Bain wrote: “In the system of good government, the Executive (Cabinet) is accountable to the Parliament. Therefore, Parliament should receive comprehensive reports on the operation of the National Transformation Fund and any other Funds established by an Act of Parliament.
“Reporting on the National Transformation Fund should be an integral part of the Budget. To omit reports on the National Transformation Fund undermines the credability of the Budget. This questions the comprehensiveness and hence the accuracy of the information; and the degree to which the Executive (Cabinet) has been accountable to the Parliament.
“The original intent of the legislation was for the operation of the Citizen by Investment Programme and the National Transformation Fund to be transparent. The Citizen by Investment Act (2013) Subsections 14 and 15 provided for the public disclosure of information.
“The non-disclosure of information from the National Transformation Fund and the exclusion of this information from the reports presented to Parliament could compromise the financial management system and the checks and balances for protecting the integrity of the system.
“It is the responsibility of the senior officers of the Ministry of Finance to advise the Executive (The Cabinet) on financial matters. Specifically, the Accountant General has to ensure that all expenditures were duly authorised and accurate and comprehensive records are maintained of the public accounts.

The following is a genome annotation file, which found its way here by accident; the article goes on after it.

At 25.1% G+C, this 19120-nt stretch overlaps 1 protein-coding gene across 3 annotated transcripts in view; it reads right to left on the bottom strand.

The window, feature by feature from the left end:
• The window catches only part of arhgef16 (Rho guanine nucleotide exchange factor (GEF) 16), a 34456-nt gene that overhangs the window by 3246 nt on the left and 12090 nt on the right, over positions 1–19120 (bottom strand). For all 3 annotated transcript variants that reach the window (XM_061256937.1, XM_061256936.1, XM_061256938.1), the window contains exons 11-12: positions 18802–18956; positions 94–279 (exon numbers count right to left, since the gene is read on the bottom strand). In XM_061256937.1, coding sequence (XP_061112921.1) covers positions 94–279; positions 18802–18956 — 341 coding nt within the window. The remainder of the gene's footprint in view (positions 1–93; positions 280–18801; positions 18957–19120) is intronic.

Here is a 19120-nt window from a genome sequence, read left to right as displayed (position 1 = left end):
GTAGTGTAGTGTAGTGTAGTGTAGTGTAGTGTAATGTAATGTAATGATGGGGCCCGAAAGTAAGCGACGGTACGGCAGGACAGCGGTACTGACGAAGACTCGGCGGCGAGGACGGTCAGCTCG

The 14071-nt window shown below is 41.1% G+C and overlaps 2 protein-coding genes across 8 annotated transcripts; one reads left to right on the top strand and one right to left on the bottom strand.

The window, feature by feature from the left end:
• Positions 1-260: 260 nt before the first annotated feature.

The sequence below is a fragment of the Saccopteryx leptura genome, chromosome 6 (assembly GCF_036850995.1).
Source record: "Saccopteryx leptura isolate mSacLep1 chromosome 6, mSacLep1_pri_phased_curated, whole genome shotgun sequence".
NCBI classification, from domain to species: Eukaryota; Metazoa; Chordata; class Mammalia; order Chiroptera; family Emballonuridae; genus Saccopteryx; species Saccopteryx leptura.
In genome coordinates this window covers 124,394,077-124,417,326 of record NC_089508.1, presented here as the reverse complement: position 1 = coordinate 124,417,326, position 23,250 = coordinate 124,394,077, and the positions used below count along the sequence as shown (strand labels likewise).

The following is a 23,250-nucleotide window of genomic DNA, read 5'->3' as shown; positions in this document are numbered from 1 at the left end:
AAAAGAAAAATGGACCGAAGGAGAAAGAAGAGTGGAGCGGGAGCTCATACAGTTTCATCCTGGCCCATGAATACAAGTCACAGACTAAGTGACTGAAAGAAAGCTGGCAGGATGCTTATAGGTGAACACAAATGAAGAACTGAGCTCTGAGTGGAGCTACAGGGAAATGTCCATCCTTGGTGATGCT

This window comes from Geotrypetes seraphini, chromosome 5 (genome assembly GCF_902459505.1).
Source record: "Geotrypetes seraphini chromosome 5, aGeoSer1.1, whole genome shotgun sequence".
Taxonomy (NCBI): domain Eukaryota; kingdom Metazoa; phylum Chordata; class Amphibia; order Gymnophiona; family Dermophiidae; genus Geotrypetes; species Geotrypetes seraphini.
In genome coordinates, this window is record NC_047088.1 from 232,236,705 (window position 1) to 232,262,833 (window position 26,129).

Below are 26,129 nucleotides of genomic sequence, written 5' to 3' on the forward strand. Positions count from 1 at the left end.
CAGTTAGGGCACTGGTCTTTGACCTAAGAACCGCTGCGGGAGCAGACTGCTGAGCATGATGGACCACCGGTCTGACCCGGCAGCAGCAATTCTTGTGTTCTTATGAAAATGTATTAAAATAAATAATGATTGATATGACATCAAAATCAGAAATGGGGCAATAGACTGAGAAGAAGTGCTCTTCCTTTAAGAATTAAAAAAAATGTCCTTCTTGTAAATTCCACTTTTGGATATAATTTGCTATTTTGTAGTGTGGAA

“Finally, the Public Accounts Committee has the parliamentary responsibility to examine the public accounts and report to Parliament. It is doubtful whether these requirements for efficient financial management were implemented as reports on the National Transformation Fund were not presented to Parliament”.
The above is food for thought to all Grenadians especially those public officers in high places who seemingly forget that it is them and not the politicians who might end up in jail for the misuse of public funds.
THE NEW TODAY calls on the Leader of the Opposition, Tobias Clement to proceed with haste and file his lawsuit to get the government to give full disclosure on the source of funds for the Grenlec transaction.
The government-of-the-day can make a thousand laws to govern its financial operations but the legality of the law and whether it is in conflict with provisions of the Constitution can only be determined by the Judiciary and not the Cabinet of Ministers of the NNP which is dominated by Prime Minister Mitchell.
If anything else, when the history of Grenada is written for this period, Mr. Clement can emerge as someone who helped to save the day for democracy in this country by halting the forward march of a dictatorship that is bent on creating a one-party state.
The Opposition Leader has a significant role to play in helping to slow down the break neck speed at which the nation is fast coming down hill with the NNP train that is led by someone who is only concerned with clinging onto power and is no longer able to bring any inspirational leadership to the people of Grenada, Carriacou & Petite Martinique as can be seen from Covid-19.